Installing a tidal barrage impacts bay or estuary ecosystems due to the alteration of tidal flows and can have negative effects such as changing the shoreline and important tidal flats. Inhibiting the flow of water in and out of the bay, may also lead to less flushing of the bay or estuary, altering the water quality, and potentially causing additional turbidity (suspended solids) and less saltwater, which may result in the death of fish that act as a vital food source to birds and mammals. Migrating fish may also be unable to access breeding streams, and may attempt to pass through the turbines and risk collision. Impacts from noise depend on turbine selection, similar to tidal lagoons. Decreasing shipping accessibility can become a major socio-economic issue, though locks can be added to allow slow passage. However, the barrage may improve the local economy by increasing land access when used as a bridge and allowing for more recreation opportunities due to calmer waters.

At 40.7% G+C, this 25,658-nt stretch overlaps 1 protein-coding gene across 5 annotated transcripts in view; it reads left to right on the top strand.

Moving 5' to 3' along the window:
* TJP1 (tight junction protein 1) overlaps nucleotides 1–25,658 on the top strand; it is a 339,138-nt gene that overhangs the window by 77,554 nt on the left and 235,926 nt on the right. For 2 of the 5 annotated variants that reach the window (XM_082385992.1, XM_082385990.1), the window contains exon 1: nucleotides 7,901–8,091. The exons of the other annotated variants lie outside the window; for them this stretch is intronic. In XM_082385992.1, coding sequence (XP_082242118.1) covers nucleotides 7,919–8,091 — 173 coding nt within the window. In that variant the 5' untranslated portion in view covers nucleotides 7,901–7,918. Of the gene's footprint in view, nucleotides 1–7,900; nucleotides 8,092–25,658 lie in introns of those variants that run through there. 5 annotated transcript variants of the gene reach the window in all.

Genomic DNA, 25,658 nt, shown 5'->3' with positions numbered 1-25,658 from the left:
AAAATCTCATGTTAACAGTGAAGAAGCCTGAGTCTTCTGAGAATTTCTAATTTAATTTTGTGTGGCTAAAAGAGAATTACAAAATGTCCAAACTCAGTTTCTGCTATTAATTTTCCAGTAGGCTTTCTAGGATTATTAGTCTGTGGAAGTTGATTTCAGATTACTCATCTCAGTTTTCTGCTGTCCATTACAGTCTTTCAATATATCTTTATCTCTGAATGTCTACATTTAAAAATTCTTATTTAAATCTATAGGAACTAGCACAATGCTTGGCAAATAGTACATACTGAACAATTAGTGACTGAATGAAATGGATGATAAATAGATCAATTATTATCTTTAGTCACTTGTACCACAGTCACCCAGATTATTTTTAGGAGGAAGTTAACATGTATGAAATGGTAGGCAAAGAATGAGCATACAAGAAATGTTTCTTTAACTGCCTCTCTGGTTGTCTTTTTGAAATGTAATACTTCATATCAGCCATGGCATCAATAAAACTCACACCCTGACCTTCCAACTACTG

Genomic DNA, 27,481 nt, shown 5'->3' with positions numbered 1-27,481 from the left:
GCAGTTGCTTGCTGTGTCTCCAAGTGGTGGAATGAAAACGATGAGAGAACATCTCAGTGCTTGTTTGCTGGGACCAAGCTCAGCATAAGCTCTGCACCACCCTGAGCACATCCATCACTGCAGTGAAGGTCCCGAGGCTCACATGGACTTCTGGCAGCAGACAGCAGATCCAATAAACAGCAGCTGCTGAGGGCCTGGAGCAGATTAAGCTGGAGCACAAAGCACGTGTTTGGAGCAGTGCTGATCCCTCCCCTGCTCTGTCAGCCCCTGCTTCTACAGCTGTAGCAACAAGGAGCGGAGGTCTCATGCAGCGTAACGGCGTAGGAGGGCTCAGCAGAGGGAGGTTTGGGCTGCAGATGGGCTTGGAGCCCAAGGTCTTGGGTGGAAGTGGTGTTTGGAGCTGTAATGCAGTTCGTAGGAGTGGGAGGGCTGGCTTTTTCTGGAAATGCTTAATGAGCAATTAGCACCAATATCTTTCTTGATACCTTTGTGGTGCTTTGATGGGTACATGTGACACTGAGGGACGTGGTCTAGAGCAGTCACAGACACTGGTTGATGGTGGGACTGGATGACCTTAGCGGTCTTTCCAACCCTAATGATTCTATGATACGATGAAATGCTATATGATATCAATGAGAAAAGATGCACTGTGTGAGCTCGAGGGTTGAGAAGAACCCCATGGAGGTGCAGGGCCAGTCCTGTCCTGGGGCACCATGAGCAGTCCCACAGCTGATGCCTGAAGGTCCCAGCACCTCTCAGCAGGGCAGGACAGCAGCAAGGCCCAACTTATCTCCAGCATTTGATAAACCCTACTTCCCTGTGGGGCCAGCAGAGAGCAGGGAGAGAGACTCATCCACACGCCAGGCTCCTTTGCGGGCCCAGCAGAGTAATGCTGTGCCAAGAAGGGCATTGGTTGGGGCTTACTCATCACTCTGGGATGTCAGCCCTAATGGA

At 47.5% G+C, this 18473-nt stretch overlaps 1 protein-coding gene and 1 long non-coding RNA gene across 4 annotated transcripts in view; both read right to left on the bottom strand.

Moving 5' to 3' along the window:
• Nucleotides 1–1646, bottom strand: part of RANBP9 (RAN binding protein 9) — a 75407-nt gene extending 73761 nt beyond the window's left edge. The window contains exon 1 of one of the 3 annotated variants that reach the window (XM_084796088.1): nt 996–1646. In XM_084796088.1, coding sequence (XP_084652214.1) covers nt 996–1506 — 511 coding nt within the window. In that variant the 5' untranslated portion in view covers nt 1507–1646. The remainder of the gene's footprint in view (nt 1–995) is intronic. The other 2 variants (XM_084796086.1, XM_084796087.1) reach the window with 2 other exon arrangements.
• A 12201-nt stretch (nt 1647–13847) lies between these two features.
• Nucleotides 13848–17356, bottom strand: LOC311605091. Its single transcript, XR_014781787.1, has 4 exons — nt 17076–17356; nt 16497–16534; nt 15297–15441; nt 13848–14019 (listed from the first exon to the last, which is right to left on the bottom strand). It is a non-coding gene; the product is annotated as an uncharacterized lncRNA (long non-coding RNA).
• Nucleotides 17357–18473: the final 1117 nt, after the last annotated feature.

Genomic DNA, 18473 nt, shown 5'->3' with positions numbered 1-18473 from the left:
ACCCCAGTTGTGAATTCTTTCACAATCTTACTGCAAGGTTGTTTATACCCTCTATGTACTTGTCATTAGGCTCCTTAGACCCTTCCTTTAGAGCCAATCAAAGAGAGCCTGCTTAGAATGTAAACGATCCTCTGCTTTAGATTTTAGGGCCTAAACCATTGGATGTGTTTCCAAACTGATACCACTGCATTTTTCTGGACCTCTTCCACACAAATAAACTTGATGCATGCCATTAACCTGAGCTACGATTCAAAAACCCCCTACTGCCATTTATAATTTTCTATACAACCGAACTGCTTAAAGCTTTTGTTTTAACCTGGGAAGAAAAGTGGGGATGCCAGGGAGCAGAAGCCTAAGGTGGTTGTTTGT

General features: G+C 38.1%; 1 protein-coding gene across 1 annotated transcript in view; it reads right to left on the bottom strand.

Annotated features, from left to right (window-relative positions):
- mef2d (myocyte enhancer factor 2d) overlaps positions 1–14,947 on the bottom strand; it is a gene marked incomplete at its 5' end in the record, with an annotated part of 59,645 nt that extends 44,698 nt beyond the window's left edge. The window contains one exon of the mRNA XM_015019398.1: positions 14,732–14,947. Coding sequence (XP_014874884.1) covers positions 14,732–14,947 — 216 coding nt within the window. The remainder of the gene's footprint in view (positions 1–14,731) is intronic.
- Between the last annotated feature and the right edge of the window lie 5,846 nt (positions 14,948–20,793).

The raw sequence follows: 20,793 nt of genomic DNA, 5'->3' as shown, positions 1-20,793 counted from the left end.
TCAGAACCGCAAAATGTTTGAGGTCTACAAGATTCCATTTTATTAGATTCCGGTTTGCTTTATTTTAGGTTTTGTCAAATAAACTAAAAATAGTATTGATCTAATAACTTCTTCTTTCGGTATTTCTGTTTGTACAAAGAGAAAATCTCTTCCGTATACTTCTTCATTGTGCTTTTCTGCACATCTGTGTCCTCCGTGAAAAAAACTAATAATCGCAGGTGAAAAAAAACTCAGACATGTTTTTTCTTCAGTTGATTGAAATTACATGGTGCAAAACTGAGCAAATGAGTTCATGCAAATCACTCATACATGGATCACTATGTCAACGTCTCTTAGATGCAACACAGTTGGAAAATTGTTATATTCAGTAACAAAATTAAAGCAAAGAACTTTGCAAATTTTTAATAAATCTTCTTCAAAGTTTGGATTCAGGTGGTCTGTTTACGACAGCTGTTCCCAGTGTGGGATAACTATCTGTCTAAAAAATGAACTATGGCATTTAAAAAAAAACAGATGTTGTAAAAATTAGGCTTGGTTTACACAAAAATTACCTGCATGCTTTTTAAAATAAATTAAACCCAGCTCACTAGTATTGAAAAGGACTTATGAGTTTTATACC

Total Results: 686
Title Author Date Type of Contentsort ascending Technology Type Stressor Receptor
An Overview of the Environmental Impact of Non-Wind Renewable Energy Systems in the Marine Environment OSPAR Commission January 2006 Conference Paper Marine Energy general, Tidal, Wave
Simulating the environmental impact of tidal turbines on the seabed Vybulkova, L., Vezza, M., Brown, R. September 2013 Conference Paper Marine Energy general, Tidal Changes in Flow Nearfield Habitat
Stereo-Video Methodology for Quantitative Analysis of Fish-Turbine Interactions Hammar, L., et al. November 2012 Conference Paper Marine Energy general, Tidal Collision Fish
Winter and summer differences in probability of fish encounter (spatial overlap) with MHK devices Viehman, H., Boucher, T., Redden, A. August 2018 Conference Paper Marine Energy general, Tidal Collision Fish